William Eichler 19 June 2020

Drive to replace dangerous cladding ‘lagging behind’, warn auditors

Drive to replace dangerous cladding ‘lagging behind’, warn auditors image

Auditors investigating the Government’s programme for replacing dangerous cladding on high-rise buildings have found that the pace of progress has ‘lagged behind’ expectations.

After the Grenfell Tower fire, the Ministry of Housing, Communities & Local Government (MHCLG) established the Building Safety Programme. One of the programme’s main objectives was to ‘oversee and support the remediation of high-rise residential buildings that have unsafe aluminium composite material (ACM) cladding’.

In May 2018 the MHCLG announced £400m to fund remediation in the social housing sector in England. The following year it announced a further £200m for the remediation of equivalent buildings in the private housing sector.

The National Audit Office (NAO) has today published a report into the progress of the programme which says that while some progress has been made, remediation has not been as fast as originally expected, partly because of Covid-related delays.

‘MHCLG has made progress in overseeing the removal of dangerous cladding from many buildings, particularly in the social housing sector,’ said Gareth Davies, the head of the NAO.

‘However, the pace of progress has lagged behind its own expectations, particularly in the private residential sector. It has a long way to go to make all high-rise buildings safe for residents.

‘Going forward, it is important that the Department successfully manages the administrative challenges of funding building owners to carry out remediation work, particularly given its intention to commit a further £1bn in full by the end of March 2021.’

By April 2020, 149 of the total 456 buildings which are 18 metres and above and have unsafe ACM cladding systems had been fully remediated, the auditors found. This leaves 307 where remediation was not yet finished, of which work had not yet begun on 167.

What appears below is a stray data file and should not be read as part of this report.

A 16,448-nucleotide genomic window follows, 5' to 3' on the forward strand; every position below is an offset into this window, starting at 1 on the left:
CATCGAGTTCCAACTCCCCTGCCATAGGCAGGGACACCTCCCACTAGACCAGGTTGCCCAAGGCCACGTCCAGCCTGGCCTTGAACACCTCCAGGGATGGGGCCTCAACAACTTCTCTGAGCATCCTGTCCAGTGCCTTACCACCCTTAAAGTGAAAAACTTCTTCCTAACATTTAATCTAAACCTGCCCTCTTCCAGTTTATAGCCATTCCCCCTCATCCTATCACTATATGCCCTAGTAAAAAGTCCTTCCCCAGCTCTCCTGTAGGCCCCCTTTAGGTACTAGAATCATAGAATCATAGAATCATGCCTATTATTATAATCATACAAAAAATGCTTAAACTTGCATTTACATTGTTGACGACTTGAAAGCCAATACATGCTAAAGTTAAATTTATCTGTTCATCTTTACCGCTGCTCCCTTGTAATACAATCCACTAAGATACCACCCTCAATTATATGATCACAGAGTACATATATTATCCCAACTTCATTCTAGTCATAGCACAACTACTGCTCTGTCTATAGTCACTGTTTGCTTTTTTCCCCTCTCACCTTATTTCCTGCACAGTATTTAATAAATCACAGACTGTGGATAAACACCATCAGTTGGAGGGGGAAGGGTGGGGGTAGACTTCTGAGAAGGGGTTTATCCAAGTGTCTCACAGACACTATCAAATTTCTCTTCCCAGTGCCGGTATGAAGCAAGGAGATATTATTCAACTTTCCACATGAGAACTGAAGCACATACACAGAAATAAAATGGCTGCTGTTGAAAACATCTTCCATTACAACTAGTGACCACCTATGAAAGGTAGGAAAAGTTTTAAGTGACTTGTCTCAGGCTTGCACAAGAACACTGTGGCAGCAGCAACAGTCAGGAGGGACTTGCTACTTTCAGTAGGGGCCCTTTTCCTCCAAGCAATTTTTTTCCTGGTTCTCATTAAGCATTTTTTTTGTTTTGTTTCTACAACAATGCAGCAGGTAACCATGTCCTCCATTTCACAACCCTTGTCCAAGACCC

Just over two thirds of student accommodation blocks and 46.8% of social housing buildings had been fully remediated, compared to 13.5% of private sector residential buildings. Progress in the private sector has been slower because those legally responsible for private buildings have been difficult to identify and have required more support than expected.

The MHCLG estimates that all buildings within scope of its funding will be remediated by mid-2022, with over 95% completed by the end of 2021.

This is later than the expectation set in July 2019 by the then Secretary of State, that ‘other than in exceptional circumstances, building owners should complete remediation…by June 2020.’

Not all buildings with dangerous ACM cladding fall within scope of the Government’s existing funding schemes for the social and private housing sectors. This includes high-rise hotels, student accommodation, and build-to-let blocks, as well as buildings below 18 metres.

The MHCLG announced a further £1bn funding in March 2020 for the remediation of unsafe non-ACM cladding on high-rise buildings in the social and private residential sectors. It has not yet established how many buildings over 18 metres have unsafe non-ACM cladding, but has used an initial estimate of around 1,700 such buildings as a working assumption.

Responding to the NAO report, Lord Porter, building safety spokesperson for the Local Government Association (LGA), said: ‘This report highlights various difficulties that have hampered remediation, including identifying the responsible person within often complex ownership structures, the complexities of state aid rules, the shortage of skills or personnel needed to complete remediation work, structural issues and difficulties of access.

‘Councils have worked closely with MHCLG to resolve these issues and ensure private building owners fulfil their responsibilities to residents.

‘The LGA will continue to support this work, but the reform of our broken building safety legislation – including the granting of effective powers and meaningful sanctions to regulators - cannot come soon enough, and as the recent HCLG Select Committee report argued, the Government will need to increase the funding available if all fire safety issues are to be resolved.’

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